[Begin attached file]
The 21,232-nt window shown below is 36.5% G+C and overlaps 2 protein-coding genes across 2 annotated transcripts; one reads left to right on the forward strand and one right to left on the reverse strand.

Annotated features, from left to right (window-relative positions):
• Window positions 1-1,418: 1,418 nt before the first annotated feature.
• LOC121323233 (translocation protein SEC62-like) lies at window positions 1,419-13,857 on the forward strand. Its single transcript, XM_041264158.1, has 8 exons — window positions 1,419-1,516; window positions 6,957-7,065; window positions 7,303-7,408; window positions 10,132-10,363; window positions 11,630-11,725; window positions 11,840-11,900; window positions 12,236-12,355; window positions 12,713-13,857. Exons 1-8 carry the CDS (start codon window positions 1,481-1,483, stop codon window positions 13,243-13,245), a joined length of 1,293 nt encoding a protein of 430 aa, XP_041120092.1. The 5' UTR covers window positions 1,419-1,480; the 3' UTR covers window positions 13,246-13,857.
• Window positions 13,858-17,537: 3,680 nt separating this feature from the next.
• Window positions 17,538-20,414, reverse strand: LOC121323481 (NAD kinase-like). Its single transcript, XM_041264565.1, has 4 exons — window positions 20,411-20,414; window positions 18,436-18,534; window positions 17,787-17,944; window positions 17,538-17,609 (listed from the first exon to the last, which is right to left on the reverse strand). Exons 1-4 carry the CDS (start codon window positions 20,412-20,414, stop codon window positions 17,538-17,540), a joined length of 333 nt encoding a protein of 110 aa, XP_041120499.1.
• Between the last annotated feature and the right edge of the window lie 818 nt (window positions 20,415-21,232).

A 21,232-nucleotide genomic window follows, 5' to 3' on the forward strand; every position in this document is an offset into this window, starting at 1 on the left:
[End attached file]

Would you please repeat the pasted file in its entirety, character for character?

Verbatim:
The 21,232-nt window shown below is 36.5% G+C and overlaps 2 protein-coding genes across 2 annotated transcripts; one reads left to right on the forward strand and one right to left on the reverse strand.

Annotated features, from left to right (window-relative positions):
• Window positions 1-1,418: 1,418 nt before the first annotated feature.
• LOC121323233 (translocation protein SEC62-like) lies at window positions 1,419-13,857 on the forward strand. Its single transcript, XM_041264158.1, has 8 exons — window positions 1,419-1,516; window positions 6,957-7,065; window positions 7,303-7,408; window positions 10,132-10,363; window positions 11,630-11,725; window positions 11,840-11,900; window positions 12,236-12,355; window positions 12,713-13,857. Exons 1-8 carry the CDS (start codon window positions 1,481-1,483, stop codon window positions 13,243-13,245), a joined length of 1,293 nt encoding a protein of 430 aa, XP_041120092.1. The 5' UTR covers window positions 1,419-1,480; the 3' UTR covers window positions 13,246-13,857.
• Window positions 13,858-17,537: 3,680 nt separating this feature from the next.
• Window positions 17,538-20,414, reverse strand: LOC121323481 (NAD kinase-like). Its single transcript, XM_041264565.1, has 4 exons — window positions 20,411-20,414; window positions 18,436-18,534; window positions 17,787-17,944; window positions 17,538-17,609 (listed from the first exon to the last, which is right to left on the reverse strand). Exons 1-4 carry the CDS (start codon window positions 20,412-20,414, stop codon window positions 17,538-17,540), a joined length of 333 nt encoding a protein of 110 aa, XP_041120499.1.
• Between the last annotated feature and the right edge of the window lie 818 nt (window positions 20,415-21,232).

A 21,232-nucleotide genomic window follows, 5' to 3' on the forward strand; every position in this document is an offset into this window, starting at 1 on the left: